Sometimes I think Amando Doronila is simply dying to prove the President can pull rabbits out of her hat. His column, today, Arroyo seizes the initiative, seems along the lines of his previous claim that the President had pulled a “breathaking” reclaiming of the political initiative after the May elections.
I don't know. Iba ang recollection ko kay kuya Manuel re Doronila's "previous claims."
Eto yung "Arroyo seizes the initiative" article ni Doronila:
Instead of producing an issue around which the opposition senators would close ranks, the bid by Sen. Panfilo Lacson to revive the tape scandal has allowed the President to seize the initiative by shifting the issue to the economic argument, thereby painting the opposition senators as a bunch of obstructionists standing in the way of giving momentum to what she has claimed as the “highest level” of gross domestic product growth since 1991, based on the 2007 first quarter growth of 6.9 percent.
But here's Doro from last month (July 27, 07):
No State of the Nation Address (Sona) delivered by President Gloria Macapagal-Arroyo in the past seven years has devalued the intrinsic worth of the presidential word more than the one of July 23.
Sona 7 was so puffed up with the vision of a country transformed into a First World economy in 20 years that, on closer examination, it proved to be not worth the weight of the paper on which it was printed.
the picture we get is that the foundation upon which the Sona vision of a Philippine Shangri-La is built on two assumptions, both of them pies in the sky. The realization of the infrastructure program in 20 years depends on expected revenue collection. Sona 7 has offered a promise of an economic paradise in 20 years in exchange for domestic peace and the more immediate prospects of a coercive political environment in the remaining three years of the Arroyo presidency. This is an extremely one-sided tradeoff that gives little in terms of short-term economic benefits, at least through poverty alleviation, in exchange for the immediate curtailment of political liberties.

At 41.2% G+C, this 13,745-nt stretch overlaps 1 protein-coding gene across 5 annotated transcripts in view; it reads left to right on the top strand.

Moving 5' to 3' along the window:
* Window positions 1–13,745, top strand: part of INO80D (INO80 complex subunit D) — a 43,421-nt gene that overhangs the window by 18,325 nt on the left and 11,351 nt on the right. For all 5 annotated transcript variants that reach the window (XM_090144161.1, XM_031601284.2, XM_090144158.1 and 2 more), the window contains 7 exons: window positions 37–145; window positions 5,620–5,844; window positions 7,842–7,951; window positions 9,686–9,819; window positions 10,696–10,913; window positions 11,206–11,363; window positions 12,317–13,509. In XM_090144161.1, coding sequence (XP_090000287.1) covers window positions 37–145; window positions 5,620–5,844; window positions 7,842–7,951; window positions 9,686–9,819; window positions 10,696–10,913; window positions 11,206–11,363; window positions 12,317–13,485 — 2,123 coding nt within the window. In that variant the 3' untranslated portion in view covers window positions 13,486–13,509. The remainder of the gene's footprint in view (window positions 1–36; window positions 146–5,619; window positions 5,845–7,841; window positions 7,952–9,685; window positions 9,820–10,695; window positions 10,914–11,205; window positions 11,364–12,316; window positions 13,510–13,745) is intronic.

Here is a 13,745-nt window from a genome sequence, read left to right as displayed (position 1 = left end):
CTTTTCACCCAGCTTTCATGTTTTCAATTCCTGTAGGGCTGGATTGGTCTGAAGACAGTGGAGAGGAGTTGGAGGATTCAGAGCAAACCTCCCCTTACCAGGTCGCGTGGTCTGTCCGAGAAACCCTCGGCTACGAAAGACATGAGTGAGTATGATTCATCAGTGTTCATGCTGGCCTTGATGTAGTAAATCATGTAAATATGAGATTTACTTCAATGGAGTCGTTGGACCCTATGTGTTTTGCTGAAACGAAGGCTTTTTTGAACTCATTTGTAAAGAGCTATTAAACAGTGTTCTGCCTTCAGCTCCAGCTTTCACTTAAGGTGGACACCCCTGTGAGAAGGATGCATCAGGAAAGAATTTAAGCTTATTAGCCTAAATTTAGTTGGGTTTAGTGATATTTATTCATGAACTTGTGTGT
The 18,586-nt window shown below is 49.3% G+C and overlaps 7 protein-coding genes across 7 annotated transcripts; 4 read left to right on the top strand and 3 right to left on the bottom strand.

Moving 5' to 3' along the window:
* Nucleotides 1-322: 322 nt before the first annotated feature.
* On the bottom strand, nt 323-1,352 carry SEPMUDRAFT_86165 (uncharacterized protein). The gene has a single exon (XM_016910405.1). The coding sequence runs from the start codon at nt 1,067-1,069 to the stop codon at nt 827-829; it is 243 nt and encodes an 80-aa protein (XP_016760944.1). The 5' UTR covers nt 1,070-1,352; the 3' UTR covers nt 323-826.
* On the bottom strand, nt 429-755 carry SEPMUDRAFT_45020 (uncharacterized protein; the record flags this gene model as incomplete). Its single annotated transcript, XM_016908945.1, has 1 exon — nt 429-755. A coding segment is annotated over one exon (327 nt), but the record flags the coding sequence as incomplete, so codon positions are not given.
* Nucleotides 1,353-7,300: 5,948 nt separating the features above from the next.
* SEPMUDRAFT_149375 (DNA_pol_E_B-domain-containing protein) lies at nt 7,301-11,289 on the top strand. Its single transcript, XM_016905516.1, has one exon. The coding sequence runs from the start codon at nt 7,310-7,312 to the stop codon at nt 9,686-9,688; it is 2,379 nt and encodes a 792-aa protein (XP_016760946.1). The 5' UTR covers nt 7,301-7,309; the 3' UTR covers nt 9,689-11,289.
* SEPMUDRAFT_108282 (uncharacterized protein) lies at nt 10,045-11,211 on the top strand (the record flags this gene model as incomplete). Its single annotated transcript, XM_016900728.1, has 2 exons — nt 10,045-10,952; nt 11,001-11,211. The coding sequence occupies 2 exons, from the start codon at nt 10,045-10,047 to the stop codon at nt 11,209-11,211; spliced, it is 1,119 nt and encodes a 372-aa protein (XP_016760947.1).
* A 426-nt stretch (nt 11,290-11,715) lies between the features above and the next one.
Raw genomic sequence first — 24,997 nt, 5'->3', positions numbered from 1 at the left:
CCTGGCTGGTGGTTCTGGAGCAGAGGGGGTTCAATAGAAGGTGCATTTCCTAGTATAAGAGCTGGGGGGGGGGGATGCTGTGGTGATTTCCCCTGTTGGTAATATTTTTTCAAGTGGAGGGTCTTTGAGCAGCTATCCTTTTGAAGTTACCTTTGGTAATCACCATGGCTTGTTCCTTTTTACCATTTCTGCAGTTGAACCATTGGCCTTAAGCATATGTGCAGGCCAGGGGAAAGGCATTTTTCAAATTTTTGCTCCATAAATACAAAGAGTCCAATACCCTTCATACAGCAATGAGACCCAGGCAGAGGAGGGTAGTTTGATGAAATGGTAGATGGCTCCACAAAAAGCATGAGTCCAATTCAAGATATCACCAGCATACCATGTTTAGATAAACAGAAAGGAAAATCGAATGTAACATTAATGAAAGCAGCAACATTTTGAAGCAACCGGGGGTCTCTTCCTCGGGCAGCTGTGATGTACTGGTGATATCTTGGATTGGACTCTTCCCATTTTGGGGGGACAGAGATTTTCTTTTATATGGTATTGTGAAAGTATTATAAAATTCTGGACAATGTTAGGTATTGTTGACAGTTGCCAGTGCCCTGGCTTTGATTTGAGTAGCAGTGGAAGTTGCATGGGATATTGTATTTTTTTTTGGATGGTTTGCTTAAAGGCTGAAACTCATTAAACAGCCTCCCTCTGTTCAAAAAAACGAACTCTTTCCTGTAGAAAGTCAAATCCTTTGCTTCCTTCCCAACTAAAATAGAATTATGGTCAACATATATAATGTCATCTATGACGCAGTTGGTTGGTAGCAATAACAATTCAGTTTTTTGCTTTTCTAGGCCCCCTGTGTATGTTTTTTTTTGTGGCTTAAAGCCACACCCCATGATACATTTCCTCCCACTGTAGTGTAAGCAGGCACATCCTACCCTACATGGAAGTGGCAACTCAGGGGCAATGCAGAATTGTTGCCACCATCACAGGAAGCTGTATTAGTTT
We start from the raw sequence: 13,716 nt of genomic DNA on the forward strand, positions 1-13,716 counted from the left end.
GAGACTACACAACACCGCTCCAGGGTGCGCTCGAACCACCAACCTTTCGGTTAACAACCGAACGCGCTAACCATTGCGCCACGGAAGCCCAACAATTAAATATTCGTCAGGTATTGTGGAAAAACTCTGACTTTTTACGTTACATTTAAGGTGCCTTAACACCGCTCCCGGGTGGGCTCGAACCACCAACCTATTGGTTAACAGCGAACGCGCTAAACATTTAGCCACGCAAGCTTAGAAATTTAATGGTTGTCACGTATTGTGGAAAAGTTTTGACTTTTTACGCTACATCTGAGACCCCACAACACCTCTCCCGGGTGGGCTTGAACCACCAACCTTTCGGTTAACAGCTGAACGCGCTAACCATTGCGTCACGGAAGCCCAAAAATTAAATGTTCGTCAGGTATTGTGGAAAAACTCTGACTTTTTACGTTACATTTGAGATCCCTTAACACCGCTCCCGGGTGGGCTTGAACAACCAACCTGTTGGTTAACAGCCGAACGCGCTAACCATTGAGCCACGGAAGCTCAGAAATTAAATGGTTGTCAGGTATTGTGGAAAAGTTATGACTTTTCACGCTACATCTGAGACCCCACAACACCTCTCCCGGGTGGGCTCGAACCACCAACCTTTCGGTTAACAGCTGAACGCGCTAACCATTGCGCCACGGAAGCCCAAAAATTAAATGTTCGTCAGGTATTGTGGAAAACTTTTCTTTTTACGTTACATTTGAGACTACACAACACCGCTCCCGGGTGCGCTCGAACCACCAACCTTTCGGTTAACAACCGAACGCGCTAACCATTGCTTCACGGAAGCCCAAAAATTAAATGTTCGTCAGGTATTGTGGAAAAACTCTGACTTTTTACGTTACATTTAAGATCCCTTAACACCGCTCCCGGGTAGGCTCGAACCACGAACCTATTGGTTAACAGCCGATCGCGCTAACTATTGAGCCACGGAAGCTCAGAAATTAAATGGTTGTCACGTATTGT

With the flick of a sorcerer’s wand, the President tried to shortchange the Filipino people by offering uncertain promises of prosperity in exchange for reducing their political liberties. This trade-off contradicts academic studies showing democratization is not incompatible with economic development. These studies are based on the development experience in Southeast Asia during three decades of re-democratization from the 1970s.
In this tradeoff, Sona 7 tried to turn the clock back to the era of the hard authoritarianism in Asia epitomized by Suharto in Indonesia, Mahathir Mohamad of Malaysia and Lee Kuan Yew of Singapore. In 1972, Ferdinand Marcos tried to bring the Philippines in step with these prototypes as a latecomer in the Southeast Asian authoritarian club.
In Sona 7, Ms Arroyo tried to revive this Faustian bargain by offering a delusionary prosperity in exchange for reduced political liberties threatened by the launching of the Human Security Act days earlier.
The Sona slammed the door on the Supreme Court-convened summit recommendations calling on the President to order state security forces to halt the wave of extrajudicial executions. Although Congress gave a place of honor to Chief Justice Reynato Puno during the delivery of the Sona, the gesture turned into tokenism when the President acknowledged the summit’s resolutions with a mere paragraph in the compendious speech.
The reference bristled with contempt with this passage: “We fight terrorism. It threatens our sovereign democratic, compassionate and decent way of life. Therefore, in the fight against lawless violence, we must uphold these values. It is never right and always wrong to fight terror with terror.”
On human rights, she asked Congress to enact laws to “transform state response to political violence,” including laws to “impose harsher penalties for political killings,” and laws “reserving the harshest penalties for the rogue elements in the uniformed services who betray public trust.” This declaration shifts the onus to Congress to pass more laws, when the moment calls less for laws and more for emphatic action from the executive branch.
This washing of the hands offers little hope that the killings will stop. It underscores even more sharply the emptiness of the economic promise of the tradeoff dangled by the Sona.